James S. Carter
Is your company about to embark on an advertising campaign? Insurers offer a wide variety of specialized insurance coverage for advertising risks. The marketing materials associated with such coverage often suggest that the coverage is broad. Advertising policies, however, often contain non-standard and untested language that might contain subtle nuances that could give rise to coverage disputes.
In one recent case, a coverage dispute turned on the placement of a mere comma in a seemingly broadly written provision granting coverage for advertising-related claims. See ACE European Group, Ltd. v. Abercrombie & Fitch, 2013 U.S. Dist. LEXIS 131269, Case No. 2:12-CV-1214, Case No. 2:11-CV-1114 (S.D. Ohio Sept. 13, 2013). Abercrombie & Fitch sought coverage under a “Safeonline Advertisers and Internet Liability Policy” for several consumer class actions alleging that Abercrombie had misled consumers about a nationwide gift card promotion. Continue reading “Advertising Insurance Policies: Advertiser Beware”
James S. Carter
The “advertising injury” coverage in commercial liability insurance policies typically extends to lawsuits alleging product disparagement. But is there coverage if your company’s advertisement does not specifically mention a competitor’s product by name? A recent judicial decision suggests that the answer is yes.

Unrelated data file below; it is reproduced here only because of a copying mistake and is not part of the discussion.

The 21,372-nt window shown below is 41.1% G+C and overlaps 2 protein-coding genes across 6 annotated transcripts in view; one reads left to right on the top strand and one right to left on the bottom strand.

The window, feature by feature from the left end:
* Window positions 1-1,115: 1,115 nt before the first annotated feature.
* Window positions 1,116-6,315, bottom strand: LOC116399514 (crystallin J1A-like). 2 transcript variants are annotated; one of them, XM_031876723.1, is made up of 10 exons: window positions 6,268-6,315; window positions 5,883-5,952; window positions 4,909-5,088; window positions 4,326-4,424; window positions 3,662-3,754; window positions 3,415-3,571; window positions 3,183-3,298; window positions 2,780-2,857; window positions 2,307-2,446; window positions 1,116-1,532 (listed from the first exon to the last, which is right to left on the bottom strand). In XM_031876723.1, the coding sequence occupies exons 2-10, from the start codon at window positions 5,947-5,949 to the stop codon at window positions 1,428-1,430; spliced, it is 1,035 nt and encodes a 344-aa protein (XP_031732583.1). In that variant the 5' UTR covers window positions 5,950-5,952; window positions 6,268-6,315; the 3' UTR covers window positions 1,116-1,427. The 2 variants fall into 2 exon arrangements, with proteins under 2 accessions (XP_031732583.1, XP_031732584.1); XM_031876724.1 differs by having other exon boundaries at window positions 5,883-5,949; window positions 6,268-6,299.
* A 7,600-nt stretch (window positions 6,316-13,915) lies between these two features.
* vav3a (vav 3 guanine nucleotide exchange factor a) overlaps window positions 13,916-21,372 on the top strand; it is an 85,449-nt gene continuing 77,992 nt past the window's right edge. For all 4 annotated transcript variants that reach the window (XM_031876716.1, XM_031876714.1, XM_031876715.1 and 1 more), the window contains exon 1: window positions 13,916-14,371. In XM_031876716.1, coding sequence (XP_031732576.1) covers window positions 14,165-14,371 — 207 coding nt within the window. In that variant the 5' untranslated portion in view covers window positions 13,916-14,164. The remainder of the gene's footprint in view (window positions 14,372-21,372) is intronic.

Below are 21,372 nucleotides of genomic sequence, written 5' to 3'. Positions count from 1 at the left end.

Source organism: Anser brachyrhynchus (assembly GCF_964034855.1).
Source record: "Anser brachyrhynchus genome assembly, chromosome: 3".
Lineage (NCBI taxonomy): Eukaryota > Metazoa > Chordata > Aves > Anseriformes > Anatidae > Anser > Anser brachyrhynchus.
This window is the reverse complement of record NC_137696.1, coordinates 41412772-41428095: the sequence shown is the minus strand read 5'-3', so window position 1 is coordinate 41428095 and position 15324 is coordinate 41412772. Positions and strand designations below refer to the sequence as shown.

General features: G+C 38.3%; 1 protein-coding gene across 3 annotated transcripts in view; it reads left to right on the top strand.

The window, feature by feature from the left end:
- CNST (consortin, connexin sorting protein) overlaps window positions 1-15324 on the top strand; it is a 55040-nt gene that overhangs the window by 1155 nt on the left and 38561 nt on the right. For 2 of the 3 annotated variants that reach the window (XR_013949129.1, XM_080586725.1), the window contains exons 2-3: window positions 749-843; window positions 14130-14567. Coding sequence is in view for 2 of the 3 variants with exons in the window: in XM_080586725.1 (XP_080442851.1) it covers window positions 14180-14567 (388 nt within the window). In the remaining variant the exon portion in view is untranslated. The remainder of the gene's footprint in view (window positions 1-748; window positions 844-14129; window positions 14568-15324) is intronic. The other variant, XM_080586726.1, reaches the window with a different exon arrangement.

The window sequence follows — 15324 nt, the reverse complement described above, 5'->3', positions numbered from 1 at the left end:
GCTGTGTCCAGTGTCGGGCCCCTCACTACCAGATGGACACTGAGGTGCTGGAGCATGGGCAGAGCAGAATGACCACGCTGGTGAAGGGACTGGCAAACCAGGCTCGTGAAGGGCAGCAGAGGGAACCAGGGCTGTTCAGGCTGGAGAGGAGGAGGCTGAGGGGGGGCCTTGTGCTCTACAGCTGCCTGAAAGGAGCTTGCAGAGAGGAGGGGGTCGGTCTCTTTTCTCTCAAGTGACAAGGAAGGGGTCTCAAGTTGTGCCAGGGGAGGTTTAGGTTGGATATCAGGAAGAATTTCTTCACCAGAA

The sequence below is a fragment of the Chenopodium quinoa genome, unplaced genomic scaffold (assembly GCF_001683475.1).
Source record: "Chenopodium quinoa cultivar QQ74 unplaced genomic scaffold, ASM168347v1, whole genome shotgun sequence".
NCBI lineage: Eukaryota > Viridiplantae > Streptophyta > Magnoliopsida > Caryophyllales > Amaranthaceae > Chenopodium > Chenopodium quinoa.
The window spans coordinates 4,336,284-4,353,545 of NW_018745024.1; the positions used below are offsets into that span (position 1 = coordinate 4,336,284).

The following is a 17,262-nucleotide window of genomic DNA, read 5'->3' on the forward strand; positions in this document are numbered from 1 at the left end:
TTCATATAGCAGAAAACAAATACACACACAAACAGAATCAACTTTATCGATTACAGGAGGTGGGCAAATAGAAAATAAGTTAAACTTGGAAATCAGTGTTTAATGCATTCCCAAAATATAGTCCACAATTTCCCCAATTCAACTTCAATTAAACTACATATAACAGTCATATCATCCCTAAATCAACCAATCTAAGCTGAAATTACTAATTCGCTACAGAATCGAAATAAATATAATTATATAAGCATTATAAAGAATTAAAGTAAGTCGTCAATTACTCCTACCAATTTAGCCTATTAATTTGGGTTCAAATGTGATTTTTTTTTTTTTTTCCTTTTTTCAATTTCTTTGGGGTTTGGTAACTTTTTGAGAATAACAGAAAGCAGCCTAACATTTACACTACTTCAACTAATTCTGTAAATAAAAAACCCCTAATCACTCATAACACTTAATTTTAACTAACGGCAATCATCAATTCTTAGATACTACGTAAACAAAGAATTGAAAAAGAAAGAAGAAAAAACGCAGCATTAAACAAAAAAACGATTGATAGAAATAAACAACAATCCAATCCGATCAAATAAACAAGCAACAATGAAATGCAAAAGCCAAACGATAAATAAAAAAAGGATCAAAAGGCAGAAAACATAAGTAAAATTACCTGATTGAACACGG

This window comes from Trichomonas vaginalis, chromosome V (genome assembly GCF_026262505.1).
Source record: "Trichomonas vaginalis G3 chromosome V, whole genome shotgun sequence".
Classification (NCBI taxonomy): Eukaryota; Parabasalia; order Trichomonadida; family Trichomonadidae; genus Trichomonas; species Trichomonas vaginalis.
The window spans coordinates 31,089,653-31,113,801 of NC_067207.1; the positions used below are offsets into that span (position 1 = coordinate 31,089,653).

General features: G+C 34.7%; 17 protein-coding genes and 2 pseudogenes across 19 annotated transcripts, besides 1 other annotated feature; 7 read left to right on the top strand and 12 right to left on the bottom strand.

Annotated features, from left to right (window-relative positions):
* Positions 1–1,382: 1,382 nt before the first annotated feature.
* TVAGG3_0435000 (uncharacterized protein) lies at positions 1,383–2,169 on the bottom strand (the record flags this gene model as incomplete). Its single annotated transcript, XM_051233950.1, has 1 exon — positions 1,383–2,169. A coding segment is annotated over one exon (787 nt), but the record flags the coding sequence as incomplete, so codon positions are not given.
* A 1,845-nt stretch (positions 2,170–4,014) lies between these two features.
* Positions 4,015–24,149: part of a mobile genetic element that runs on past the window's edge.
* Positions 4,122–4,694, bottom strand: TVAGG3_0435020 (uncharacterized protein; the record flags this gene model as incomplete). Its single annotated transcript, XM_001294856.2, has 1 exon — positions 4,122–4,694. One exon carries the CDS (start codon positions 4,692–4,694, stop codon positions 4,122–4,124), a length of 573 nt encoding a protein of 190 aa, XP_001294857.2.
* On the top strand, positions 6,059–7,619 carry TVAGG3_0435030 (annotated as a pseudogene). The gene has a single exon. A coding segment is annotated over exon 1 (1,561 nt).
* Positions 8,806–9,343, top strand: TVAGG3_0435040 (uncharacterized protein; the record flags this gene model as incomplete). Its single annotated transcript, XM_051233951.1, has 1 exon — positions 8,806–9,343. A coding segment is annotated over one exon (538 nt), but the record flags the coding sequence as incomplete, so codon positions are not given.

JAR Laboratories LLC v. Great American E&S Insurance Co., 2013 U.S. Dist. LEXIS 67516 (N.D. Ill. May 10, 2013), addressed whether an insurance company had a duty to defend its policyholder, the manufacturer of an over-the-counter pain relief patch, against a lawsuit brought by a distributor of a prescription pain relief patch. The issue turned on whether the allegations in the distributor’s complaint fell within the scope of the policy’s coverage for “personal and advertising injuries” resulting from the publication of material that “disparages a person’s or organization’s goods, products, or services.” Id. at *12 (quotation marks omitted). Continue reading “Seeking Insurance Coverage for a Product Disparagement Claim”